Betting on Bailouts (and Foolanthropy)
With all the news about European sovereign debt and banking problems, I thought a look back at some share price histories from the recent US version of the big bank* bailout bonanza might be useful. Obviously, pre-bailout investors in the old GM, Fannie and Freddie got hammered, but some of the pre-bailout bets on the TARPed banks turned out well.
*"bank" is loosely defined to include automakers and mortgage bundlers.
What was interesting was all eight of the first banks to take TARP offered investors much better entry points about a month after the bailout kicked off and, of course, even better entry points at the market lows of March '09.
Rather than a teaser, I'll repost the conclusion.
I don't know how the European bailouts, banks, and backstops will play out. I'm sure some investors will find great bargains in the wreckage and some will lose lots of euros. I do know that in the recent U.S. version of this play, there was no need to rush in. Investors who waited on the details and then waited for bad news or panic to depress share prices did much better than those who bought on bailout and backstop speculation.
The rest of the article is here.
There have been a couple of major developments since I submitted the piece.
First, the EU has come up with a loan pool for Ireland. There is money available for the banks, but I haven't seen details on what concessions, i.e. warrants, preferred stock, common dilution, etc., will be involved. I don't think nationalization is off the table yet.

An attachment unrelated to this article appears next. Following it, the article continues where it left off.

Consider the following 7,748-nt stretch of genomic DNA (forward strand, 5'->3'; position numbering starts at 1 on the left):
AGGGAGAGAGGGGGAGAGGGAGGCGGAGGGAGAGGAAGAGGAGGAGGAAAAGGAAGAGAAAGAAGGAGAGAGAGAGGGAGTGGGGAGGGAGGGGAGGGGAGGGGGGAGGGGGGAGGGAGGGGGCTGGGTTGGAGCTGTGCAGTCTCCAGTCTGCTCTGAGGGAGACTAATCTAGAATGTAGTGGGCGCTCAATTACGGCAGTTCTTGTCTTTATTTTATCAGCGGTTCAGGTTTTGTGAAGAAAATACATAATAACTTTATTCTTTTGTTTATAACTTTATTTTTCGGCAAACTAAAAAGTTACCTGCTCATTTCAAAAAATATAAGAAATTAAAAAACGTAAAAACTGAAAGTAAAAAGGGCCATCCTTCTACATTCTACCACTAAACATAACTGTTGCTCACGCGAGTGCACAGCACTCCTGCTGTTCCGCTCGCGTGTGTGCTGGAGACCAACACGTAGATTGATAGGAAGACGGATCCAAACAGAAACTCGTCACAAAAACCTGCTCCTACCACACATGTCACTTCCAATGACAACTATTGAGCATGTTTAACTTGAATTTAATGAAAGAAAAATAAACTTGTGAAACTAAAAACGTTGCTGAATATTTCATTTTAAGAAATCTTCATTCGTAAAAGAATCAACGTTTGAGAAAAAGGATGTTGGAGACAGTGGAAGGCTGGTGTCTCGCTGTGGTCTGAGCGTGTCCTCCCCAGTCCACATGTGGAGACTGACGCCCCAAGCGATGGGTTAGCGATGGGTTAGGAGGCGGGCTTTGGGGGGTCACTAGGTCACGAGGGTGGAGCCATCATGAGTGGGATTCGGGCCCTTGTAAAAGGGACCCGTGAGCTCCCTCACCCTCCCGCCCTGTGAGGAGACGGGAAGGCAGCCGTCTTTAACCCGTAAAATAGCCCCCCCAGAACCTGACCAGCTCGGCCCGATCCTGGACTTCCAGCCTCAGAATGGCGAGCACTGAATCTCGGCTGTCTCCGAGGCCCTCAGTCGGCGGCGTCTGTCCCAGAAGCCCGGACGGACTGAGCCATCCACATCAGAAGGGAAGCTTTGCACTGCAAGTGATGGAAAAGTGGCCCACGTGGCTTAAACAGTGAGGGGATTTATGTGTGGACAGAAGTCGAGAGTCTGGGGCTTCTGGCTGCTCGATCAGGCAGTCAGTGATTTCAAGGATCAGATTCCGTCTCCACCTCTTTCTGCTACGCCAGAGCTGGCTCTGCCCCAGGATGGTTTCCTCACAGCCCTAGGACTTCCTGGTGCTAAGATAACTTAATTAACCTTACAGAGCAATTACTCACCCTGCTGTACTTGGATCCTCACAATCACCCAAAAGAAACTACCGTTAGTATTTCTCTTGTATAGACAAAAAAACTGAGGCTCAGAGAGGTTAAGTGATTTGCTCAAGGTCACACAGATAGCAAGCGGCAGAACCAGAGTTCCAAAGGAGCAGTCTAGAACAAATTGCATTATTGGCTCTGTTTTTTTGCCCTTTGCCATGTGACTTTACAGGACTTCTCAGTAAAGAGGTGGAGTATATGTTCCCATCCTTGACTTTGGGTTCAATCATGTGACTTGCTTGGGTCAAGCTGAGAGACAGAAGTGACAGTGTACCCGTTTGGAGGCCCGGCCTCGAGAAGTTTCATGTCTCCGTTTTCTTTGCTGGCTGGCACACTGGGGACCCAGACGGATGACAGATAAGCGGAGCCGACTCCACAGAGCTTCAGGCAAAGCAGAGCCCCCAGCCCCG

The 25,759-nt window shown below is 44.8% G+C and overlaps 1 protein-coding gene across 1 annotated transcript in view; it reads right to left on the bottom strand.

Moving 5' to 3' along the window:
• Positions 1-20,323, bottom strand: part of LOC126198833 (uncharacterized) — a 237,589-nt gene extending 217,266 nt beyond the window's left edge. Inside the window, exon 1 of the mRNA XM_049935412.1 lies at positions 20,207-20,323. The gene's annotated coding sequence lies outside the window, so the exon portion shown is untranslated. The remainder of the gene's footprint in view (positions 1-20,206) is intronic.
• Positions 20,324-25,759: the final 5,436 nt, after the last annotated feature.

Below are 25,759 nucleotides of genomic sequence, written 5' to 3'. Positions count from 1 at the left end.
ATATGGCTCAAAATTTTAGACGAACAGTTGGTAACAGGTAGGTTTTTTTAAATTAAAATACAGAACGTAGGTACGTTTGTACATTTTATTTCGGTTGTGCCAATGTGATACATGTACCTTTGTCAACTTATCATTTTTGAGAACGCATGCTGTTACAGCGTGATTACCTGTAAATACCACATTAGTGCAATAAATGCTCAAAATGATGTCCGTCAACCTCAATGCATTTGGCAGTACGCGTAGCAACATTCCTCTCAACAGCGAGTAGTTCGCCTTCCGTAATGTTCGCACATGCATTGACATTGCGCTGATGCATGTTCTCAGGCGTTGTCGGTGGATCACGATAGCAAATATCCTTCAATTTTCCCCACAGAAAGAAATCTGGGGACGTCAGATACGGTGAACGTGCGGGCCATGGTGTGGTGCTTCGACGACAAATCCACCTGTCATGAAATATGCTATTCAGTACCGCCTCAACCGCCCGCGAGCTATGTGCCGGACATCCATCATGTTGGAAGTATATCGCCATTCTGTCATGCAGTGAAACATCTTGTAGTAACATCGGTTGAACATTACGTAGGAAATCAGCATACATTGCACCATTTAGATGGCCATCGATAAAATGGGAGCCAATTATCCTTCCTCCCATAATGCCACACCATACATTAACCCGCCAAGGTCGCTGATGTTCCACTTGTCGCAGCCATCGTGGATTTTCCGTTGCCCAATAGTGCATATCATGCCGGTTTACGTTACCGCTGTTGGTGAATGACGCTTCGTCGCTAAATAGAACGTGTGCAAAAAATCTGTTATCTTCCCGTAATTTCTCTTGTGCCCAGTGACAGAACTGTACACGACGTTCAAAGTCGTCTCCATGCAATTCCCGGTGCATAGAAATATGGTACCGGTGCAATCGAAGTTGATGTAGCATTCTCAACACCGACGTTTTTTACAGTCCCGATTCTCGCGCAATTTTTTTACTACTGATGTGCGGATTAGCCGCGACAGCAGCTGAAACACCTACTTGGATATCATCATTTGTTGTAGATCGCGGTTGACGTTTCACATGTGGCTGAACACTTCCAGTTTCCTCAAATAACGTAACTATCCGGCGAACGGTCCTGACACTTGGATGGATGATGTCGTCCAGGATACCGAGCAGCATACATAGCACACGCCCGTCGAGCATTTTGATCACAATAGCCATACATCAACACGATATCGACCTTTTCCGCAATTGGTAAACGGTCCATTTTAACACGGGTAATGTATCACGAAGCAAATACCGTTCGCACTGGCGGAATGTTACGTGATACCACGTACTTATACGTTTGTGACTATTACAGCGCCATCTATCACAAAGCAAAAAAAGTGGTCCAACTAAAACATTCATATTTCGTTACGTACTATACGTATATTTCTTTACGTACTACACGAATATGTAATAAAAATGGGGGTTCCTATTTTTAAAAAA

The Wall St. Journal reported that the European Financial Stability Facility, the bailout fund, will need to issue bonds to raise the capital that gets loaned to any nations using the facility. The Heard on the Street column makes it sound like raising the funds at attractive rates may not be a sure thing.
A portion of the Irish package is funded from the Irish pension fund. That's been a source of some protests as Irish citizens aren't thrilled at seeing their pension fund tapped while bond holders in the banks are made whole. Can't say I blame them. Irish bond package summary.
Best of luck to anyone speculating in any of the troubled European markets. I think I'll pass on that casino.
Finally, this year's Foolanthropy drive is on!
To help kick it off, I'm matching up to $50 of the Fool's dimes for comments posted either here or at my article.